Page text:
The fighting in Iraq and Syria is creating one of the most severe humanitarian crises the Middle East has ever known. And the military, political and social upheaval those countries have experienced in recent years is also beginning to take its toll on public health.
As has been the case throughout history, the fighting in the region is exposing the population there to epidemics due to poor sanitation conditions that promote the spread of disease. These conditions include damaged water and sewer infrastructure; the inability to dispose of sewage and lack of access to clean drinking water; medical care that is of poor quality or completely absent; a lack of funding for health care; and the dense living conditions in which refugees and other displaced populations find themselves.
It was reported recently that cholera – which was initially diagnosed in a refugee camp not far from the Iraqi capital, Baghdad – has afflicted more than 2,500 Iraqis and also spread to Syria. This has been seen particularly in areas under the control of Islamic State, where it has infected an unknown number of people. Now, the constant flow of Syrian refugees might result in an epidemic deep inside the Middle East: it has already surfaced in Kuwait and Bahrain.
The cholera bacterium is spread in poor sanitary conditions, including standing sewage and the total absence of clean drinking water, along with poor medical care and lack of funds for said care. It is an intestinal bacterium that is spread in sewage from the waste of those infected and where sewage is not treated. It can then make its way into food and drinking water when crops are irrigated with the wastewater, causing severe intestinal infection. Cholera causes diarrhea and vomiting, which quickly results in a loss of fluids, resulting in death within less than a day of the appearance of initial symptoms if it remains untreated.
An incidence of cholera is the clearest possible indication of the level of sanitation in a given area. The more that drinking water is polluted, sewage not efficiently disposed of and medical services are poor, the greater the risk of an epidemic. The World Health Organization is currently attempting to curb the spread of cholera in Iraq by providing the population with clean water and vaccinations. But these have not been totally successful, due to the massive humanitarian crisis there. And in Syria, which is under the control of a number of different factions, it is not even possible to try to address the situation.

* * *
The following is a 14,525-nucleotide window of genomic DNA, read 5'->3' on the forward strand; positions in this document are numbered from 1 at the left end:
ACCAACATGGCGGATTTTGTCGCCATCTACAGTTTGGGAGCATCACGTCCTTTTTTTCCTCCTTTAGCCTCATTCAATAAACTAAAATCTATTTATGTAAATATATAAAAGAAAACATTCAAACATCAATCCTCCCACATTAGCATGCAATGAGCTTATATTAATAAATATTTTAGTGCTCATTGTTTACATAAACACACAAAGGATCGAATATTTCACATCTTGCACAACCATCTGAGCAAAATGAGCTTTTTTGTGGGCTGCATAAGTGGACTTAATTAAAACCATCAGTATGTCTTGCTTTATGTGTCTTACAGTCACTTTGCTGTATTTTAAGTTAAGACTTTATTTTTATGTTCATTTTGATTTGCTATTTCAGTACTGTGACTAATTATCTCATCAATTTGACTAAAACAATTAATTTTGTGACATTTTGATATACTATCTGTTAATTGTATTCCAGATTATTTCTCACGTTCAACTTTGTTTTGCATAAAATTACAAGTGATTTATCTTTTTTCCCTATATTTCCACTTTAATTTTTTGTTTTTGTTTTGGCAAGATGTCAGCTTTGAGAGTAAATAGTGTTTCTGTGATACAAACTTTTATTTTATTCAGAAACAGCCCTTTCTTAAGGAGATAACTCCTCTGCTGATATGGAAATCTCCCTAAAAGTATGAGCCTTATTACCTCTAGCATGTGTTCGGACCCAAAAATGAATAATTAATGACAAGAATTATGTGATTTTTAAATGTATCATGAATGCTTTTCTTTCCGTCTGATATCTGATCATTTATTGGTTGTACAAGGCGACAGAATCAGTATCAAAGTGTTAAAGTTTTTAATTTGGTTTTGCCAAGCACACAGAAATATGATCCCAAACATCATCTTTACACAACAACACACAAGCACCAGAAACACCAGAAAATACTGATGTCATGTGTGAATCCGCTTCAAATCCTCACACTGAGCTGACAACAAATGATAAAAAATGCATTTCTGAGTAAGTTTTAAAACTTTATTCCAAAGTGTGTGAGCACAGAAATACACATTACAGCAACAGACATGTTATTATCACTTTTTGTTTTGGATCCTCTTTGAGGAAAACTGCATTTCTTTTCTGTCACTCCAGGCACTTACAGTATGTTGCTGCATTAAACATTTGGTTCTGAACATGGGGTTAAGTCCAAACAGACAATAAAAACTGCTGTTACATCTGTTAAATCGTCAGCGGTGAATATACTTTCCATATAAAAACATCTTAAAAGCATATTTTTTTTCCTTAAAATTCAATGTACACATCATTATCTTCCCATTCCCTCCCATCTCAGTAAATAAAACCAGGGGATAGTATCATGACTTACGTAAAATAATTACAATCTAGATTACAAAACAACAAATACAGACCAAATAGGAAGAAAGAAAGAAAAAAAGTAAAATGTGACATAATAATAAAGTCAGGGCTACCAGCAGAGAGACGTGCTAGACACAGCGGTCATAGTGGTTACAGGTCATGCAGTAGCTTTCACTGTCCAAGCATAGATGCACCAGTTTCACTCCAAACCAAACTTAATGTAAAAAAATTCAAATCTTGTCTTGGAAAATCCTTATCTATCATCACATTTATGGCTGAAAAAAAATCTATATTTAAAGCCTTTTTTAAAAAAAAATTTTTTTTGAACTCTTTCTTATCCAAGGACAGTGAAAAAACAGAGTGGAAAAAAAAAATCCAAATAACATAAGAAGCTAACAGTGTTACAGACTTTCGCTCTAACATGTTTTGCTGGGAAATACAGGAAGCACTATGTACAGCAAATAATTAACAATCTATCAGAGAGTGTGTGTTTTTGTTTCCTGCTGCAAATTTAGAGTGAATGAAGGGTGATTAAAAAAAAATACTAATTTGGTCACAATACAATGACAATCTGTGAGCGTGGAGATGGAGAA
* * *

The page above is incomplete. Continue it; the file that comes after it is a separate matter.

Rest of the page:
Iraq’s major source of freshwater is the Euphrates River, which connects Iraq with Syria and Turkey. The river acts as a drain for sewage effluent in addition to providing drinking water. It is thought that cholera bacteria contamination of the river was initially discovered in Syria about a year ago, but was not dealt with due to the war there. Water purification facilities along the river have not been functioning and, therefore, the polluted river water has been slowly flowing through its entire length in Iraq.
In Turkey, where the river has its source in the Mount Ararat region, a dam has recently been built that has greatly reduced its flow. As a result, the less the water is diluted and the more the river flow is reduced, the greater the risk that the Euphrates will spread disease and intestinal infection.
In peacetime, rivers serve to connect economies and cultures. However, in these times of war and conflict, the river is creating a deepening health-care crisis. As the shortage of water for drinking and agriculture increases, the day in which the river becomes a focal point of conflict between countries is drawing closer.
Throughout history, wars have caused health crises that have ultimately claimed more lives than the battlefields. About 100 year ago, during World War I, the Ottoman armies expelled hundreds of thousands of Armenians toward Syria and Mesopotamia (the area between the Tigris and Euphrates rivers, most of which is today Iraq, with a part in Syria) under exceptionally difficult conditions. Most of the refugees died in typhus and cholera epidemics, which spread throughout the Middle East.
It appears the region has now turned back the clock 100 years, to one of the darkest periods it has known – from a medical standpoint, too. Disease-bearing outbreaks know no regional boundaries and, consequently, the Middle East has retreated to a new age of epidemics.
Dr. Dan Barel is a microbiologist and medical historian, and the author of “An Ill Wind: Cholera Epidemics and Medical Development in Palestine in the Late Ottoman Period” (in Hebrew).
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